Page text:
Why Tobin Taxes Wouldn’t Have Prevented The Financial Crisis

24 November, 2009

The Economist discusses the populist rhetoric from Gordon Brown on the topic of the Tobin Tax, a fee levied by government on any financial transaction. US Treasury Secretary Tim Geithner admits that any such policy would be useless unless adopted world-wide, because trading would simply migrate to unregulated jurisdictions.

Public support for such measures is worrying though, as the Tobin Tax is ineffective in preventing risk-taking in financial markets or harmful asset price bubbles. It would be extremely effective at making markets inefficient though..

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Rolling Back the Rules of the Road

1 August, 2009

Traffic ConeThe Christian Science Monitor has a fascinating piece on how traffic laws cause accidents, by diminishing the attention that drivers pay to the roads and reducing their reliance on their own best judgement. Could their complete absence improve matters?

There is clearly a simple trade-off here. Drivers can choose to concentrate on the road, thus making them better equipped to react to unexpected occurrences and more aware of their surroundings. They could alternatively just trust the lights and the signs.

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Passing the Buck

17 July, 2009

Credit CardThe New York Times reports as the largest pension fund in the country, the California Public Employees Retirement System (CalPERS) sues credit rating agencies for forcing them to make risky investment decisions and ignore the potential for a market down-turn. Oh, no wait. That’s not an accurate description of the events that transpired at all.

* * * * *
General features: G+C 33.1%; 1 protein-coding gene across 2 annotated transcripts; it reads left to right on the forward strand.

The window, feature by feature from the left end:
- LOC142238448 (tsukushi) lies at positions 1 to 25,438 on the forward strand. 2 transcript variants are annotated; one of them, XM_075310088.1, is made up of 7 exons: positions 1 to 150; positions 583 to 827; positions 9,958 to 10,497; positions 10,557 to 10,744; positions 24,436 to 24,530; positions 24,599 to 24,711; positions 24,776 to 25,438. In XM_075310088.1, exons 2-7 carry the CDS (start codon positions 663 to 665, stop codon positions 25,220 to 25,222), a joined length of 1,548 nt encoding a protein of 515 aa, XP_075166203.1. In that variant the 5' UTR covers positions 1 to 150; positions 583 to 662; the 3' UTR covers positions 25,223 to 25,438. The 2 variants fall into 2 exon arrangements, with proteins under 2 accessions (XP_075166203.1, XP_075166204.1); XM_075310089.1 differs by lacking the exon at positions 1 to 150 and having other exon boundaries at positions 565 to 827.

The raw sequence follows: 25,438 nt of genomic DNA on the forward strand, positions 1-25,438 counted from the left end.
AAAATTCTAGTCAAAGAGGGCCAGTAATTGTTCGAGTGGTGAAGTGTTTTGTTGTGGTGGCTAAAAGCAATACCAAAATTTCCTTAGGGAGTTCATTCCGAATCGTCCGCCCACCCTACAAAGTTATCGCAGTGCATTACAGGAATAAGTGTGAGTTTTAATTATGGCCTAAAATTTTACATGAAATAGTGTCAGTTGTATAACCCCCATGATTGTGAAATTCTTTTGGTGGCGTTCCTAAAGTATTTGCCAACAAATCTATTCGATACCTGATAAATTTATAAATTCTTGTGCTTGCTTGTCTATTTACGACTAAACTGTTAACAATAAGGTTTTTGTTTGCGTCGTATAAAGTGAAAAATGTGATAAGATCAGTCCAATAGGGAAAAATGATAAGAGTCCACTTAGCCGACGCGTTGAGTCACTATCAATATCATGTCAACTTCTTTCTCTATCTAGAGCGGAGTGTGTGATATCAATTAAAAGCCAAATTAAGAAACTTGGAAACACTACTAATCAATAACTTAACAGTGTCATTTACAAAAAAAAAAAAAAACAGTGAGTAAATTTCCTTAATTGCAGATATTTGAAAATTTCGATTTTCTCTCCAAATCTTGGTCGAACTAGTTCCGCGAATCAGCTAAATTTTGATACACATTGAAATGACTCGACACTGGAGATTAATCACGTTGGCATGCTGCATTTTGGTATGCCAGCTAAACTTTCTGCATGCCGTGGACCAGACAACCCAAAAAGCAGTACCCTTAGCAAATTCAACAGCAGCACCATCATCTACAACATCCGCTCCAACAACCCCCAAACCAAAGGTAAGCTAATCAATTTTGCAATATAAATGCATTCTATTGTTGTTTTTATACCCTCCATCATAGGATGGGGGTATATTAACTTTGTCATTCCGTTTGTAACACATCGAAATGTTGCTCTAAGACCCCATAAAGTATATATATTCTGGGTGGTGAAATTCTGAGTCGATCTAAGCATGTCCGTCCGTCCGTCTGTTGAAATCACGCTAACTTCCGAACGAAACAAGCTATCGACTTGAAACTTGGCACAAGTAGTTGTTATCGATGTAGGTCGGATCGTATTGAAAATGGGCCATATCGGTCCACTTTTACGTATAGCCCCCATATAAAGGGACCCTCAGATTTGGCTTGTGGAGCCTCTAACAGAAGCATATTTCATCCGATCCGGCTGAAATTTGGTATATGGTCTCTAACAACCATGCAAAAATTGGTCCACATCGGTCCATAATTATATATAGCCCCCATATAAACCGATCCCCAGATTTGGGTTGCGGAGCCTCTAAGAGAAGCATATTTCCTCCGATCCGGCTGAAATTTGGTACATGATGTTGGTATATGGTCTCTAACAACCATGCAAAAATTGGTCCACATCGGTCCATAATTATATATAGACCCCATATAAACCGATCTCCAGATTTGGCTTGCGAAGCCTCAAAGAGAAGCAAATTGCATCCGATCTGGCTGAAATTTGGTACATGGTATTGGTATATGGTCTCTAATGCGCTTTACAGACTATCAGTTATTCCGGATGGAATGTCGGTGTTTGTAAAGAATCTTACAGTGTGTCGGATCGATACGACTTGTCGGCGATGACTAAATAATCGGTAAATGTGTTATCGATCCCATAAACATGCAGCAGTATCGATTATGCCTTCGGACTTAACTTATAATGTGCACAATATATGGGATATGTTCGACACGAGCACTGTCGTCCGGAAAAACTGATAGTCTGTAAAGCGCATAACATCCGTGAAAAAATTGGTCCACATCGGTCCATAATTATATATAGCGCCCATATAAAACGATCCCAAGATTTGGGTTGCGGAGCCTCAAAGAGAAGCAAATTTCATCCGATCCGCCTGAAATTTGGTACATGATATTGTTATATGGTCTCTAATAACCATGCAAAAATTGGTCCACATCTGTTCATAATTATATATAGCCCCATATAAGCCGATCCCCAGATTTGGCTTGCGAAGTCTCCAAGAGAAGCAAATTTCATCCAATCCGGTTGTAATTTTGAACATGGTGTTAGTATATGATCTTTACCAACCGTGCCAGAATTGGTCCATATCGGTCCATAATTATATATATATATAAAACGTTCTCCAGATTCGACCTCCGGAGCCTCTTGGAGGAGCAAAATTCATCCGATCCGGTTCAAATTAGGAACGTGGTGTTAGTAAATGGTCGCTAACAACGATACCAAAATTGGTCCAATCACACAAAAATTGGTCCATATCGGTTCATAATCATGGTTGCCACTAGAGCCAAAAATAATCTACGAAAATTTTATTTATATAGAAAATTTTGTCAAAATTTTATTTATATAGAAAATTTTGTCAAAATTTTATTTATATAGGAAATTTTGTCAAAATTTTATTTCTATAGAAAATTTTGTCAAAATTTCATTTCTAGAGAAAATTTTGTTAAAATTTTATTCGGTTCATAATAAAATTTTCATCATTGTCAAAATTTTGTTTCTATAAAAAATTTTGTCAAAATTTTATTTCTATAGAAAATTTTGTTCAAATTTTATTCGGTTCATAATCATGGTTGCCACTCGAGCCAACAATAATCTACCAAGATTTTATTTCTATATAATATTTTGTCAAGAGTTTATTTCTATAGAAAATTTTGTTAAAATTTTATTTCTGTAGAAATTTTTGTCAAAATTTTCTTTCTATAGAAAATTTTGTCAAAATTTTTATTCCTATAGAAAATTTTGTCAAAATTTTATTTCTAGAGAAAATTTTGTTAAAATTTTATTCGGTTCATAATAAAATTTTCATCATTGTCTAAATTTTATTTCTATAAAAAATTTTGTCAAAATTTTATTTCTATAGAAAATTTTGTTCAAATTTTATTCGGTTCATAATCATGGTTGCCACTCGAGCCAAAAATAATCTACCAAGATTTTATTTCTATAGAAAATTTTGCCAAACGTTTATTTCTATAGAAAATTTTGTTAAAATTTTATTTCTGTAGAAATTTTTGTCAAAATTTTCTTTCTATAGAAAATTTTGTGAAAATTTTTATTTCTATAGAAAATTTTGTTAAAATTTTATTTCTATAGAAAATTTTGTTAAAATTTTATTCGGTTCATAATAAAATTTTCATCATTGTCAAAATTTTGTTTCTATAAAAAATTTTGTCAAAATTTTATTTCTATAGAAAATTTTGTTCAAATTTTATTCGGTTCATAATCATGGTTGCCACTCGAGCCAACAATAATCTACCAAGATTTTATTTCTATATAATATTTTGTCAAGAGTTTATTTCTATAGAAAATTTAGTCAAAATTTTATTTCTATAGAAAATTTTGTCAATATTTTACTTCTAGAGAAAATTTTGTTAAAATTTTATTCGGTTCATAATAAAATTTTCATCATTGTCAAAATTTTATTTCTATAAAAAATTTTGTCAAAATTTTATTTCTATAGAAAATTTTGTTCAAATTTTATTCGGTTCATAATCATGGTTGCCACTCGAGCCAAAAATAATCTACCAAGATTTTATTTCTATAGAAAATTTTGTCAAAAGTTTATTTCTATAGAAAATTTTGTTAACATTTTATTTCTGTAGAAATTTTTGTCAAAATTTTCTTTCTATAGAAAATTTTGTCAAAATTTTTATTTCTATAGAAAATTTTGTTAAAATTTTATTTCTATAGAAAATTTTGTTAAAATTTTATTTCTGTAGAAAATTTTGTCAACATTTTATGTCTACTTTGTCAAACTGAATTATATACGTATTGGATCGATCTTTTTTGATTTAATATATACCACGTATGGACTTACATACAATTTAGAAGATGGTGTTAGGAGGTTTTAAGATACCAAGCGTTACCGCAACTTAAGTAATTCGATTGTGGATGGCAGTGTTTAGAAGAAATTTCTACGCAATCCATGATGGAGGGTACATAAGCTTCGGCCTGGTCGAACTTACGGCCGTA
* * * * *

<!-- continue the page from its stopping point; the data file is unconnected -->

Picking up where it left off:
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Common Threads of Depression

27 June, 2009

Silver DollarIn 1890, the Silver Purchase Act threatened to cause inflation – to the benefit of farmers and miners, at the expense of business interests and banks. As the Great Depression of the 1930s raged, real wages of labourers continued to climb.

The most recent financial crisis was characterised by defaulting sub-prime borrowers, who were lent more money than they could afford. It is no coincidence that in each case, depression was invited or prolonged by politics championing a reallocation of society’s resources.

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The World Without Limited Liability

12 June, 2009

DiceIt was suggested recently here that limited liability had proven inappropriate for the banking system. Gambles which are rational from the perspective of individual banks can threaten the economic system, when business confidence is affected by the aggregated effect of all these risks.

Banks are all interdependent. There were other problems that contributed, but no doubt the contribution of stockholders and traders who were indifferent between leaving a company destitute, or insolvent and indebted for millions. Is it possible though to imagine a world without limited liability?

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How to Reform Risk Management

10 June, 2009

MoneyIn recent times, traders have been accused of taking excessive risks. Unfortunately, the structure of remuneration in financial markets tends to exacerbate animal spirits by creating incentives for risk-taking.

Traders benefit dramatically in prestige and bonuses when successful. Meanwhile, they don’t suffer when they do badly as society foots the bill. This agency problem in finance is described as the ‘Trader Option’.

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Making Bondholders Pay?

29 May, 2009

The Irish Economy debates the merits of proposals from Fine Gael to allow the banks to default on bondholders. There have been naïve claims from the government that such a move would increase the cost of lending for the state.

Meanwhile, such talk pushes up the cost of lending for Irish banks. It effectively makes the guarantee of bank debt by the government null and void in the minds of investors, and chills them to the prospect of lending.

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